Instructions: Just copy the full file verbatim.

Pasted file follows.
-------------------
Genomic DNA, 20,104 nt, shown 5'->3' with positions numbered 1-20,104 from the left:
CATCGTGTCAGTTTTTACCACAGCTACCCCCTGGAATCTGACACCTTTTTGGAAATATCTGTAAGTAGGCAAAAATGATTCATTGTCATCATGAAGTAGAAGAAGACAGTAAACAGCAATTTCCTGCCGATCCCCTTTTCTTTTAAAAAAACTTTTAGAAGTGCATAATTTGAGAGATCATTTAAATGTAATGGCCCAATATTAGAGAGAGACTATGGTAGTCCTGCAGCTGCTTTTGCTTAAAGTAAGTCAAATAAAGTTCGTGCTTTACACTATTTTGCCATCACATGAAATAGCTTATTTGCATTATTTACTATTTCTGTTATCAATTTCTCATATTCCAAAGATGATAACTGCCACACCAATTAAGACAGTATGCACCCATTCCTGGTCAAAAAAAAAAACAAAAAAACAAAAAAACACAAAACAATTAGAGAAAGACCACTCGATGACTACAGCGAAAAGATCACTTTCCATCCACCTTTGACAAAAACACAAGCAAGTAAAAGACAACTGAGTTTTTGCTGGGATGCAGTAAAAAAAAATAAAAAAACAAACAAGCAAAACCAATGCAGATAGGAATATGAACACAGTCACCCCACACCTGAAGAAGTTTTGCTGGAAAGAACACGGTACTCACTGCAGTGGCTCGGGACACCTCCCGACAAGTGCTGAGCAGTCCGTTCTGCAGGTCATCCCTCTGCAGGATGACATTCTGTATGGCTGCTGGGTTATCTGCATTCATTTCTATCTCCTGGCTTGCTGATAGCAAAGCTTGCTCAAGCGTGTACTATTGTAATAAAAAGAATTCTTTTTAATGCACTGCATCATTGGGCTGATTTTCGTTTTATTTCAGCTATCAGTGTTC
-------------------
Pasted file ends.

Genomic DNA, 20,104 nt, shown 5'->3' with positions numbered 1-20,104 from the left:
CATCGTGTCAGTTTTTACCACAGCTACCCCCTGGAATCTGACACCTTTTTGGAAATATCTGTAAGTAGGCAAAAATGATTCATTGTCATCATGAAGTAGAAGAAGACAGTAAACAGCAATTTCCTGCCGATCCCCTTTTCTTTTAAAAAAACTTTTAGAAGTGCATAATTTGAGAGATCATTTAAATGTAATGGCCCAATATTAGAGAGAGACTATGGTAGTCCTGCAGCTGCTTTTGCTTAAAGTAAGTCAAATAAAGTTCGTGCTTTACACTATTTTGCCATCACATGAAATAGCTTATTTGCATTATTTACTATTTCTGTTATCAATTTCTCATATTCCAAAGATGATAACTGCCACACCAATTAAGACAGTATGCACCCATTCCTGGTCAAAAAAAAAAACAAAAAAACAAAAAAACACAAAACAATTAGAGAAAGACCACTCGATGACTACAGCGAAAAGATCACTTTCCATCCACCTTTGACAAAAACACAAGCAAGTAAAAGACAACTGAGTTTTTGCTGGGATGCAGTAAAAAAAAATAAAAAAACAAACAAGCAAAACCAATGCAGATAGGAATATGAACACAGTCACCCCACACCTGAAGAAGTTTTGCTGGAAAGAACACGGTACTCACTGCAGTGGCTCGGGACACCTCCCGACAAGTGCTGAGCAGTCCGTTCTGCAGGTCATCCCTCTGCAGGATGACATTCTGTATGGCTGCTGGGTTATCTGCATTCATTTCTATCTCCTGGCTTGCTGATAGCAAAGCTTGCTCAAGCGTGTACTATTGTAATAAAAAGAATTCTTTTTAATGCACTGCATCATTGGGCTGATTTTCGTTTTATTTCAGCTATCAGTGTTC